Teenage Themes in The Wave - Morton Rhue Essay

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The Wave by Morton Rhue (Todd Strasser) is a novel from a student’s perspective, as an authoritarian right wing movement called “The Wave” changes her school. Ben Ross, one of the teachers in the school, created it to try to show his class the reasons for the inexplicable behavior of the Germans when the Nazi movement spread through Germany. Laurie, one of the students, finds out how she is alienated from her classmates when she does not accept their values of conformity through unity. Thus, it demonstrates how easily people can be swept up by a movement not only in Nazi Germany, but also in the modern day classroom, where students are learning about the evil influence of the Nazi movement in World War II. This can be applied to teenagers,…show more content…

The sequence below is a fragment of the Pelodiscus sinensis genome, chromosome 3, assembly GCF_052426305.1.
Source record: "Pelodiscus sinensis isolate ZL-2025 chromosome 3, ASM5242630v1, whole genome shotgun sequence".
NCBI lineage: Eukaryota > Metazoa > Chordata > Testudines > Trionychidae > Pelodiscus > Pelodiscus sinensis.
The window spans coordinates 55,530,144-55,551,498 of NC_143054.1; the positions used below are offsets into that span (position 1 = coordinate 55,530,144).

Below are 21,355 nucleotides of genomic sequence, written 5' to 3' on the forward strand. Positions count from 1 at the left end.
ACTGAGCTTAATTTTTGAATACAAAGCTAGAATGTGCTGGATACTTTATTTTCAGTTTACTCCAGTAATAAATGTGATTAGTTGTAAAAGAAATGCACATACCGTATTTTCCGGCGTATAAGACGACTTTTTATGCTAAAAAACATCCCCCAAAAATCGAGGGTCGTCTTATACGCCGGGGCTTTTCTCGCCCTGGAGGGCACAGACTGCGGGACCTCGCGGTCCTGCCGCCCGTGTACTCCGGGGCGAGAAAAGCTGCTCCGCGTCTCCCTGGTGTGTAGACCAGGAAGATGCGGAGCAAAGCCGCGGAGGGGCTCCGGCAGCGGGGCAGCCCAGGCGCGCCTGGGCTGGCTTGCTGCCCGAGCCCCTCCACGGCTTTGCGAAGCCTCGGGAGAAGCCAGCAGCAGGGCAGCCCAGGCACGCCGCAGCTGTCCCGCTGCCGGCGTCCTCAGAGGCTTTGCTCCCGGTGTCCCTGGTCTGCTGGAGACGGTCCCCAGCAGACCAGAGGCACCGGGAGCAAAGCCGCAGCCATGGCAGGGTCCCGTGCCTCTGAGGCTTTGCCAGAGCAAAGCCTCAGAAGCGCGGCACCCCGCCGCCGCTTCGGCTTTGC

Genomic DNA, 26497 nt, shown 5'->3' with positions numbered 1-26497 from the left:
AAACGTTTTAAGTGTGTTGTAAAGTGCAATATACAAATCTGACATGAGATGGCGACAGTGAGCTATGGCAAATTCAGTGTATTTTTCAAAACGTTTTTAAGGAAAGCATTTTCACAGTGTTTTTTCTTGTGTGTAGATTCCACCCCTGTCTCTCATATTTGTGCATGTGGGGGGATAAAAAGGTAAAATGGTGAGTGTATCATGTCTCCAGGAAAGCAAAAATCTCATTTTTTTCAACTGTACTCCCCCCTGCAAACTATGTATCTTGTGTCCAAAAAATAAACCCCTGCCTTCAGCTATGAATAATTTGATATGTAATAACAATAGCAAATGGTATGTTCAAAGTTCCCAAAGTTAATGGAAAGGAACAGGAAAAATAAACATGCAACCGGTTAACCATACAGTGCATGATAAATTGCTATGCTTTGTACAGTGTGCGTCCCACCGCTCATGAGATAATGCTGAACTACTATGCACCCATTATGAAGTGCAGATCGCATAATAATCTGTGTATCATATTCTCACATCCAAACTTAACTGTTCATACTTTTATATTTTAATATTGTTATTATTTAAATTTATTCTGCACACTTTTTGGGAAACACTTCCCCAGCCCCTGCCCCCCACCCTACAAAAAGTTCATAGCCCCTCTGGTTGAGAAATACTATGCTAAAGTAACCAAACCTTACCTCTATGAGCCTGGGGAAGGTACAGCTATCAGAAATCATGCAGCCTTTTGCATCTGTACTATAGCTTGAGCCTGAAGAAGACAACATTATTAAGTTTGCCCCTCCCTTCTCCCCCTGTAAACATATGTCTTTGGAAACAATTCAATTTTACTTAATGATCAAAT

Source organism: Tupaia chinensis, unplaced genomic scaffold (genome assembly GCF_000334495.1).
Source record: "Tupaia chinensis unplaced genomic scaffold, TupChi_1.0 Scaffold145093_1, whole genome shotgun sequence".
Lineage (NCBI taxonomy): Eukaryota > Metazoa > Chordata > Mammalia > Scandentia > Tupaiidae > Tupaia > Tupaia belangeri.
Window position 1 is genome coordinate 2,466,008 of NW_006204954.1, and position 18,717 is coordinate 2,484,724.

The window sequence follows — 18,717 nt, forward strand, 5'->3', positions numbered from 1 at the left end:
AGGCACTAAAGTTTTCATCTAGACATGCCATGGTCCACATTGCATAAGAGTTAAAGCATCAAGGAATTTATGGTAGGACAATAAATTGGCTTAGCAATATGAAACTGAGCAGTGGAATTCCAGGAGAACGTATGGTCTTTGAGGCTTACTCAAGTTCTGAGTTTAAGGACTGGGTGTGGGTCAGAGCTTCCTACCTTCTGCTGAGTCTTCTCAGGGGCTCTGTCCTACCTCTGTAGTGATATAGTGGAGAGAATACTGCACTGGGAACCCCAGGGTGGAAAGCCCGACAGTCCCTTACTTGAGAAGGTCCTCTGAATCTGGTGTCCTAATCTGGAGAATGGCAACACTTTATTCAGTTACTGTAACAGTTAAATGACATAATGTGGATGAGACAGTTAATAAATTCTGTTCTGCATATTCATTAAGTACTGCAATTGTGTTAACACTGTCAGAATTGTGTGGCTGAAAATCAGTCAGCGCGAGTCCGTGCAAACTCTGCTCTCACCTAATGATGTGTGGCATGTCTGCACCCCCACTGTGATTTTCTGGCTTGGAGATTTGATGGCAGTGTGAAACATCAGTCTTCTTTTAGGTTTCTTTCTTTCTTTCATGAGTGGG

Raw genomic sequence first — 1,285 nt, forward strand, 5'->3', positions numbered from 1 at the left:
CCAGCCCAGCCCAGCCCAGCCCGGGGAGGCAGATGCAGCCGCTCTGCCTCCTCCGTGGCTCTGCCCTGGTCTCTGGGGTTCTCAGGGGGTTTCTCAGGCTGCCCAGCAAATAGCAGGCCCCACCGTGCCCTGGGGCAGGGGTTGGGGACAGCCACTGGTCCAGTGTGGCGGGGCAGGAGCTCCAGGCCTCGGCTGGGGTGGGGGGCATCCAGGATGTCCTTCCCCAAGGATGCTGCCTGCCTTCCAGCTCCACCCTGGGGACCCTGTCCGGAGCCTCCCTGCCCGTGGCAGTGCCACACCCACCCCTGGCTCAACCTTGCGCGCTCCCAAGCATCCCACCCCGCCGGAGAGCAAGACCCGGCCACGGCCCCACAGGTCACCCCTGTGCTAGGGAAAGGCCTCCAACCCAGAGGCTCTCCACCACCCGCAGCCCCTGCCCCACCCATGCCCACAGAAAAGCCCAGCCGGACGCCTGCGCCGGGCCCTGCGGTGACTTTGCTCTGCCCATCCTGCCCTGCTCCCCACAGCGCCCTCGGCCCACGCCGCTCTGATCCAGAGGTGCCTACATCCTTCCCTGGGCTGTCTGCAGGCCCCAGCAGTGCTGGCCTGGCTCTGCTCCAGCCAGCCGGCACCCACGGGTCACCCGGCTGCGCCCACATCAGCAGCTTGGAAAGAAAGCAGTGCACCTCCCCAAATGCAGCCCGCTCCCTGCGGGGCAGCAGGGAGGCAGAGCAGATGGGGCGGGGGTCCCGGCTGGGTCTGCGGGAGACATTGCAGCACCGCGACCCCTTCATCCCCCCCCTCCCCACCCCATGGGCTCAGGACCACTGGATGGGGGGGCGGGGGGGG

You could relate the issue of bullying to teens, as many people are intimidated by others to do something that they would not do. For example, people can be forced into handing over their lunch money to a schoolyard bully (not that it really happens at Hale, but rather in my imagination). You could take the issue of bullying further, to racism, as one of the members of the Wave assaulted a Jewish boy. This act shows how the Nazi background of the movement had influenced the group, as they had no second thoughts about committing it. Another more common form of bullying, mockery is referred to at several occasions in The Wave and has not much point except to get laughs from other classmates. In the book, Robert Billings, a target of his “incessant tormentor” Brad, is a low achiever at school which might be due to the fact he has a low morale from being bullied. Even at the beginning of the book, we establish the relationship between the two as when Robert asks “We gonna see a movie?” Brad interjects “No, dummy, Mr. Ross just likes to set up projectors for fun.” Although it may sound funny, if you look at the situation from Robert’s perspective, bullying is quite cruel. The book tries to show how bullying can affect people in the classroom, with the characters Robert and Brad. Many teens are subject to bullying in the classroom or out of school, because the bully feels part of a group when others laugh at the person who is bullied. If the message that

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